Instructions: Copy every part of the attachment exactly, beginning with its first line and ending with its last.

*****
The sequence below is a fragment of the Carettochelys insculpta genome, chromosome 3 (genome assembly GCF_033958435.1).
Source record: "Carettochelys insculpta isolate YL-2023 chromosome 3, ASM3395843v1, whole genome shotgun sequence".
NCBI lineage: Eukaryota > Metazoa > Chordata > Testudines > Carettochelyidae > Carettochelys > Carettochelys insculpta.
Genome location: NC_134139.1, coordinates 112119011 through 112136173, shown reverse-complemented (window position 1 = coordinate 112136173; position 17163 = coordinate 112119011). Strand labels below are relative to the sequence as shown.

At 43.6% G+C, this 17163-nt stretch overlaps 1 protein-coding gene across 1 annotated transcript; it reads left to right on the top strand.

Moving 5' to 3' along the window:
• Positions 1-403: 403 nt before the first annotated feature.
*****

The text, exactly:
The sequence below is a fragment of the Carettochelys insculpta genome, chromosome 3 (genome assembly GCF_033958435.1).
Source record: "Carettochelys insculpta isolate YL-2023 chromosome 3, ASM3395843v1, whole genome shotgun sequence".
NCBI lineage: Eukaryota > Metazoa > Chordata > Testudines > Carettochelyidae > Carettochelys > Carettochelys insculpta.
Genome location: NC_134139.1, coordinates 112119011 through 112136173, shown reverse-complemented (window position 1 = coordinate 112136173; position 17163 = coordinate 112119011). Strand labels below are relative to the sequence as shown.

At 43.6% G+C, this 17163-nt stretch overlaps 1 protein-coding gene across 1 annotated transcript; it reads left to right on the top strand.

Moving 5' to 3' along the window:
• Positions 1-403: 403 nt before the first annotated feature.